# Turn on transistor with output from sound card

I want to turn on a transistor by playing sound through my computer's soundcard. I thought that this simple circuit with a diode to rectify the AC, capacitor to smooth it out, and a transistor to switch would work.

simulate this circuit – Schematic created using CircuitLab

But it didn't work. What's going wrong?

Note: What I'm actually trying to do is trigger the PTT on a Yeasu FT-60R hooked up to my computer when the computer starts playing sound. My plan is to use one audio channel as the audio input to the radio, and the other input to drive this circuit. The transistor would connect the radio's MIC line to GND through a 2k resister, which is supposed to trigger PTT. The LED circuit is just to see if the idea works at all.

• What is the transistor, diode, capacitor, resistor, LED and the signal amplitude at the base of the transistor? Dec 8, 2016 at 6:27
• Firstly there should be a resistor at the base of the transistor to prevent high current flow. Secondly the LED would make switching harder since it's at the emitter, and that it would blow because there is no resistor. Dec 8, 2016 at 6:31

The problem with your circuit is that to turn the transistor on, its base voltage needs to overcome both the B-E drop of the transistor and the voltage drop across the LED. To get to that level, the audio input needs to be one more diode drop higher due to the diode before the base. That comes out to around 3.5 V, which is more than the normal high points "line level" audio, except at some sound peaks.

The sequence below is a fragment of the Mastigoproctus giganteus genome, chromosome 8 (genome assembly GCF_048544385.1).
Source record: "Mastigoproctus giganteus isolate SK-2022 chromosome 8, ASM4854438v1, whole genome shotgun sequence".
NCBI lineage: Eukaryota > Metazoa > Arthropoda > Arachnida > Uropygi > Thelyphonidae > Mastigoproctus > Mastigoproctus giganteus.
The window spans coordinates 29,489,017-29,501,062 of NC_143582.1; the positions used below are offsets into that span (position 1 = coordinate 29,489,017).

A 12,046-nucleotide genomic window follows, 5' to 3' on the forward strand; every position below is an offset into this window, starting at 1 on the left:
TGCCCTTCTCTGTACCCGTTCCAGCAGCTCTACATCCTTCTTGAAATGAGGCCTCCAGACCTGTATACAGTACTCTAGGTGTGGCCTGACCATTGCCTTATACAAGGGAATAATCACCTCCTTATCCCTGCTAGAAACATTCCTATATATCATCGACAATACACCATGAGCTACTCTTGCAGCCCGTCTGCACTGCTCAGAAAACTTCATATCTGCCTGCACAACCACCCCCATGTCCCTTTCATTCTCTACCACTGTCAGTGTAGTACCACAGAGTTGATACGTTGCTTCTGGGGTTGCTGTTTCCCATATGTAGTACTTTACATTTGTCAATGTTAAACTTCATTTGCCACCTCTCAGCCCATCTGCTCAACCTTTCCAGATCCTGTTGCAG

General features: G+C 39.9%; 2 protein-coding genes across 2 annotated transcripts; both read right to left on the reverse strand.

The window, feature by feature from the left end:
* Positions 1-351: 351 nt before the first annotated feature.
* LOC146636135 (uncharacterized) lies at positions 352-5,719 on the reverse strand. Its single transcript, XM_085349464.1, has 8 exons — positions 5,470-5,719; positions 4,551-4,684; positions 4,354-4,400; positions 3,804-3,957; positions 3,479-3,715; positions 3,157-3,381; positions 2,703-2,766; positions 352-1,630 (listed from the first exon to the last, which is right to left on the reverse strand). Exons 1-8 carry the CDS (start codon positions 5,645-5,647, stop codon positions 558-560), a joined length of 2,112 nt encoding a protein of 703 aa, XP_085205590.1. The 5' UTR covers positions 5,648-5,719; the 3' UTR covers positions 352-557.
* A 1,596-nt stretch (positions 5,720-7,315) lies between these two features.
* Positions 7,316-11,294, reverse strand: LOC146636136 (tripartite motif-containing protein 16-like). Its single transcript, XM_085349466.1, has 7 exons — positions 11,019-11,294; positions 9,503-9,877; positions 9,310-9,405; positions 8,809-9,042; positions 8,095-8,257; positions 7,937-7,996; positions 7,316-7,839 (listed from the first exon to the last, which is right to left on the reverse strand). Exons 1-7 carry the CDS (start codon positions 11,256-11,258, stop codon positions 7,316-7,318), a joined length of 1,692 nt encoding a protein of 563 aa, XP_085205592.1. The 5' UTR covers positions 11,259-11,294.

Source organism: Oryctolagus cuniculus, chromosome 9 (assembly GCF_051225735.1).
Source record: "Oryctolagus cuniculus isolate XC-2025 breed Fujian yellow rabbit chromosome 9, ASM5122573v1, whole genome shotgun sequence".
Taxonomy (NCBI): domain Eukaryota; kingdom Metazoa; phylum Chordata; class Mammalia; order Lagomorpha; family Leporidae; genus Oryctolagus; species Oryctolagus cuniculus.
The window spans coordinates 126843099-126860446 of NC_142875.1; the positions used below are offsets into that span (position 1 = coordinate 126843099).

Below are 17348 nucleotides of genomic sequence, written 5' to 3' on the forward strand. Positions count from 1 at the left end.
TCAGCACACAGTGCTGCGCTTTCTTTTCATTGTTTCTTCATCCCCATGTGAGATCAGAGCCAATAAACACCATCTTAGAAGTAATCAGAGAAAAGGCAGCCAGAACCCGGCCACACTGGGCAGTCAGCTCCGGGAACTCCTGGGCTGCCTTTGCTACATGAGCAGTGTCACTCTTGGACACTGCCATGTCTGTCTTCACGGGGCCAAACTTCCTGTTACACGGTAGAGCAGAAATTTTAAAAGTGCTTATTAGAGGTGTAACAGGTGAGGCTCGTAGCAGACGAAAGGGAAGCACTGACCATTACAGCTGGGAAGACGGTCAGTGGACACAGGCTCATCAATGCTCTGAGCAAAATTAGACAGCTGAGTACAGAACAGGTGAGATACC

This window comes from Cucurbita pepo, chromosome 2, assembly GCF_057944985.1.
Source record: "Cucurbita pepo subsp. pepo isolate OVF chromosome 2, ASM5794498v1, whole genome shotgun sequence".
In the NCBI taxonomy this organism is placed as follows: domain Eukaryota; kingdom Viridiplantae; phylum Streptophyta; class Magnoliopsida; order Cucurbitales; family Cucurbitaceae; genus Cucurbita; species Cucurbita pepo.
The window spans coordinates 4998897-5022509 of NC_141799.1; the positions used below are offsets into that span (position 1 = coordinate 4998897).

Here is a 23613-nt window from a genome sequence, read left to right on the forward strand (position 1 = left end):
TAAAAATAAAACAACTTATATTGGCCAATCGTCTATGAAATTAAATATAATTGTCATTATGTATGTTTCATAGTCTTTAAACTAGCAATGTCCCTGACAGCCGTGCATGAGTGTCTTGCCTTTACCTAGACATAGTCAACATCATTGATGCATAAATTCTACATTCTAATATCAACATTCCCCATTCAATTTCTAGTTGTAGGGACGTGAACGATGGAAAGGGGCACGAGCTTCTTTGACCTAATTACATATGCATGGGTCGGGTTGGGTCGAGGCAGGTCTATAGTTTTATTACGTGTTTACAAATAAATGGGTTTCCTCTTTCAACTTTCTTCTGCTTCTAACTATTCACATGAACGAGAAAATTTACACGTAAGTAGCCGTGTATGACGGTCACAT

Here is a possible method that requires audio amplitude that should be within the normal range:

The peaks of the audio signal only need to be 700 mV or so to turn on Q1. When that happens, C1 is discharged and the bottom end of R1 held low. That turns on Q2, which pulls up OUT. R3 only illustrates a load. R2 is to overcome any leakage of Q1 and to make sure Q2 is solidly off when there is no audio signal. It can be omitted in a cost-optimized system.

When audio is no longer present, C1 will charge up thru R1 with a time constant of 10 ms. That allows for plenty of time for peaks of new audio cycles to discharge C1 again before Q2 turns off. The response from audio going away to OUT going low should be a few 10s of ms.

your computer drives a signal whose amplitude is no larger than about a volt... so your diode is dropping all the voltage.

you need to run the audio signal from your computer into an op-amp and use THAT signal to drive your transistor:

simulate this circuit – Schematic created using CircuitLab

the op-amp provides buffering of your computer's audio output. it will duplicate the input voltage on the output, scaled by R2/R1 set by the potentiometer R2. if you use 100k and 10k, you can get a 10V amplitude signal to drive all your fancy lights. use mosfets.

• if you don't have any MOSFETs, BJTs are great too, just make sure you put a solid 20k or more at the base... and tie the emitter to common. put the entire load on the collector.
– user132523
Dec 8, 2016 at 6:36
• Mmm I belive one opamp with dual supply is a little overkilling for this application (I believe a PC's headphone output is tough enough to drive one BJT on). But mainly Your circuit has got a few problems: C1 will short opamp output and most likely drive it into instabilty, probably you meant to have it "after" D2. But even correcting this "typo" there is no way to discharge MOS gate and switch it off once AC drive signal has gone. It will stay on impredictably upon gate and surrounding pcb tracks leakage. Dec 8, 2016 at 10:10
• Yeah, I was really hoping to do it without any power supply Dec 10, 2016 at 5:05
• @Gavin Wahl: you need a power supply to power the LED anyway (or what do you mean by the right most symbol in your diagram)
– Curd
Jan 10, 2017 at 14:58
• The LED was just to demonstrate if the transistor was on or off. My goal is to switch on the PTT on a radio (see the second part of my question). Jan 10, 2017 at 20:37